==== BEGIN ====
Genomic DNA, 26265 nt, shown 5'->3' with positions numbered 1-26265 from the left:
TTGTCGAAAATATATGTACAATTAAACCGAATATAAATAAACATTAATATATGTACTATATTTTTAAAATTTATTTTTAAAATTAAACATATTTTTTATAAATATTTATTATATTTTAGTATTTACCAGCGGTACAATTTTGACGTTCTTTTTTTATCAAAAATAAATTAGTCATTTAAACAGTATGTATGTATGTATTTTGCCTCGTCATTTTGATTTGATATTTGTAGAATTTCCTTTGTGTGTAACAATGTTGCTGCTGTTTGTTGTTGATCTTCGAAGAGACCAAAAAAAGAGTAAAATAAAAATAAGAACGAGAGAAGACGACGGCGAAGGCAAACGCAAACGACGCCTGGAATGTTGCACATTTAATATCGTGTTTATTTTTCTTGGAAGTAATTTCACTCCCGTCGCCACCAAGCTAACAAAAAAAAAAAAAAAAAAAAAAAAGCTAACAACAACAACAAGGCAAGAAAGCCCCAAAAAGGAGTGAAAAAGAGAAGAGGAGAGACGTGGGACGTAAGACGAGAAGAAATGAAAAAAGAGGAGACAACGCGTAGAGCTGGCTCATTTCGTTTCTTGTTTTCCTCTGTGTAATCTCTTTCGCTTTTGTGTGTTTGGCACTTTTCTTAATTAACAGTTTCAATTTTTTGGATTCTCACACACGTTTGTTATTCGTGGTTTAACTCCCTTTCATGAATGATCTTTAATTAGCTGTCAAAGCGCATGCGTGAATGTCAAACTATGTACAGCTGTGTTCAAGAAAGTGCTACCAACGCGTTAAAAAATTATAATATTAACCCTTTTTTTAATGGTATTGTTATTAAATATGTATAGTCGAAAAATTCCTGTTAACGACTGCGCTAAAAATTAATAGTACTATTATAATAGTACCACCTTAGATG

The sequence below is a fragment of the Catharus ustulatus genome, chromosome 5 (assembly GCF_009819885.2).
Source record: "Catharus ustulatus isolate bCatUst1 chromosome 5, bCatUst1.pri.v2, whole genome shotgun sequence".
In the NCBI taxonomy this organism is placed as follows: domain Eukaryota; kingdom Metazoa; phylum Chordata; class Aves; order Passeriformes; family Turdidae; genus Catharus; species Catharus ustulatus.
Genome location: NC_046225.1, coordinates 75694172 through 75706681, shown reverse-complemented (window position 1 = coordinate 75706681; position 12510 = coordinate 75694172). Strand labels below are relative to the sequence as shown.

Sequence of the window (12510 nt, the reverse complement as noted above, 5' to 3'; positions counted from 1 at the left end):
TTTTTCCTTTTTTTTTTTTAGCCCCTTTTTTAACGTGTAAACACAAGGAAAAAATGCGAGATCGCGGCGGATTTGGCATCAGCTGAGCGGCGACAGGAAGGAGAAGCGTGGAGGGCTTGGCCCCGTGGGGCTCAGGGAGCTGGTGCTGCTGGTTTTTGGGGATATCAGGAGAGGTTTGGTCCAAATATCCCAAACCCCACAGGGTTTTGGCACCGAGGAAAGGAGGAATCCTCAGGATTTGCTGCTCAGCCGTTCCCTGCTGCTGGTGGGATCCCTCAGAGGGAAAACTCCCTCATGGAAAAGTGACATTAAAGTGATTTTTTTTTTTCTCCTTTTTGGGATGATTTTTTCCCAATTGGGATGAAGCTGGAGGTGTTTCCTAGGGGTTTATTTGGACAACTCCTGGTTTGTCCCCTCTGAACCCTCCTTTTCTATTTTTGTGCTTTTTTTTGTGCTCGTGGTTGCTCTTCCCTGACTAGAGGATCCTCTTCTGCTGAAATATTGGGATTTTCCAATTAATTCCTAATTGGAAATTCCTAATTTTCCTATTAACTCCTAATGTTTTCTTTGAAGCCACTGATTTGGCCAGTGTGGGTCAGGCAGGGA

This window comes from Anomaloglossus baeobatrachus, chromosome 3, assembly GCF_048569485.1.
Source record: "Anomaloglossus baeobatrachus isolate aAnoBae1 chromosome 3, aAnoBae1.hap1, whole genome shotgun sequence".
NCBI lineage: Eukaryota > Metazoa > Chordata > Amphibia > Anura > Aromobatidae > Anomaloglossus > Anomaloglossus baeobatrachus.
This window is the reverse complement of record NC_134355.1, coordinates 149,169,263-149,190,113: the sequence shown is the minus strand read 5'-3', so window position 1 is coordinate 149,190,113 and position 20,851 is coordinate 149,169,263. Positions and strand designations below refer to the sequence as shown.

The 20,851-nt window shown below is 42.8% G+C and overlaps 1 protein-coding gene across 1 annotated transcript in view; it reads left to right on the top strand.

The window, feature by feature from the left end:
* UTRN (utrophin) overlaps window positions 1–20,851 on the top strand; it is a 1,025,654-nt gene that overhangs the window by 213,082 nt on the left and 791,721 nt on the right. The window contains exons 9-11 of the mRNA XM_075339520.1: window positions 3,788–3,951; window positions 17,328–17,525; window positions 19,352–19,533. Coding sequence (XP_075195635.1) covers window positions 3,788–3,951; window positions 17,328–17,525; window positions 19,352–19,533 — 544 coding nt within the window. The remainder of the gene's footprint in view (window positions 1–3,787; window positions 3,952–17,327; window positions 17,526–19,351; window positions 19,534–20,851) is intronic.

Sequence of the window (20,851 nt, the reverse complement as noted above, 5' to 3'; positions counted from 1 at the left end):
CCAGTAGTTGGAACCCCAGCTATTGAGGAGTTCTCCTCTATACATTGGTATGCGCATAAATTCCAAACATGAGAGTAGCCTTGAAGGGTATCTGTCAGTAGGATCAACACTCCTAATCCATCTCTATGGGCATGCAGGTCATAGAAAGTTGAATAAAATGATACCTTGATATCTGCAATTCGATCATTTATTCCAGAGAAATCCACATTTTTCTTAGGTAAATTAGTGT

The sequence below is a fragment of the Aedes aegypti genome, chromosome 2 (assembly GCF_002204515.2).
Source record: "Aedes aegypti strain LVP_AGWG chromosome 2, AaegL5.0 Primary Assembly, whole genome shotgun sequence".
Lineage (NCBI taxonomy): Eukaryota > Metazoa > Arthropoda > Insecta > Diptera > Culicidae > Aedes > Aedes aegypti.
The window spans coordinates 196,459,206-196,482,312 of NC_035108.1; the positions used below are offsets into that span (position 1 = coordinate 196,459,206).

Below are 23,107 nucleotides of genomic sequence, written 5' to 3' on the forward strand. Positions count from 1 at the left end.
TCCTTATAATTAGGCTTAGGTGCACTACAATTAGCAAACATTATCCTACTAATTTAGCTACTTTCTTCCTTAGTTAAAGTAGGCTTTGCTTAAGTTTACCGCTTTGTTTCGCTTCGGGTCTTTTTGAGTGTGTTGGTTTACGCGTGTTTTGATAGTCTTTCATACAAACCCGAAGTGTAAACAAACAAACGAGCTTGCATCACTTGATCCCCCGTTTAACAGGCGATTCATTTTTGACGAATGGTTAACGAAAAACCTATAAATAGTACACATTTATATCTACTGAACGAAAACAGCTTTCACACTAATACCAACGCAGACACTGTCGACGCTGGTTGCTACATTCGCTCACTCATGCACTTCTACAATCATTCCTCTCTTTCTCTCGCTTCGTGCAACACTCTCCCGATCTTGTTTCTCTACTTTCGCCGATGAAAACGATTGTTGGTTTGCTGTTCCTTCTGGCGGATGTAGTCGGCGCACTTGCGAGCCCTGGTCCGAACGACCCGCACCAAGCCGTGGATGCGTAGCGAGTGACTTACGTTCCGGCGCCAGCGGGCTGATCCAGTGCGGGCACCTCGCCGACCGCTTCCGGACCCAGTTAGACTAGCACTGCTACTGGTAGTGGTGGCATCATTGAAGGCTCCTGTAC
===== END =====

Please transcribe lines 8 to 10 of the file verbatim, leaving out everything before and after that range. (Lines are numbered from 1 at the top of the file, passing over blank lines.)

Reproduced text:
TTTTTCCTTTTTTTTTTTTAGCCCCTTTTTTAACGTGTAAACACAAGGAAAAAATGCGAGATCGCGGCGGATTTGGCATCAGCTGAGCGGCGACAGGAAGGAGAAGCGTGGAGGGCTTGGCCCCGTGGGGCTCAGGGAGCTGGTGCTGCTGGTTTTTGGGGATATCAGGAGAGGTTTGGTCCAAATATCCCAAACCCCACAGGGTTTTGGCACCGAGGAAAGGAGGAATCCTCAGGATTTGCTGCTCAGCCGTTCCCTGCTGCTGGTGGGATCCCTCAGAGGGAAAACTCCCTCATGGAAAAGTGACATTAAAGTGATTTTTTTTTTTCTCCTTTTTGGGATGATTTTTTCCCAATTGGGATGAAGCTGGAGGTGTTTCCTAGGGGTTTATTTGGACAACTCCTGGTTTGTCCCCTCTGAACCCTCCTTTTCTATTTTTGTGCTTTTTTTTGTGCTCGTGGTTGCTCTTCCCTGACTAGAGGATCCTCTTCTGCTGAAATATTGGGATTTTCCAATTAATTCCTAATTGGAAATTCCTAATTTTCCTATTAACTCCTAATGTTTTCTTTGAAGCCACTGATTTGGCCAGTGTGGGTCAGGCAGGGA

This window comes from Anomaloglossus baeobatrachus, chromosome 3, assembly GCF_048569485.1.
Source record: "Anomaloglossus baeobatrachus isolate aAnoBae1 chromosome 3, aAnoBae1.hap1, whole genome shotgun sequence".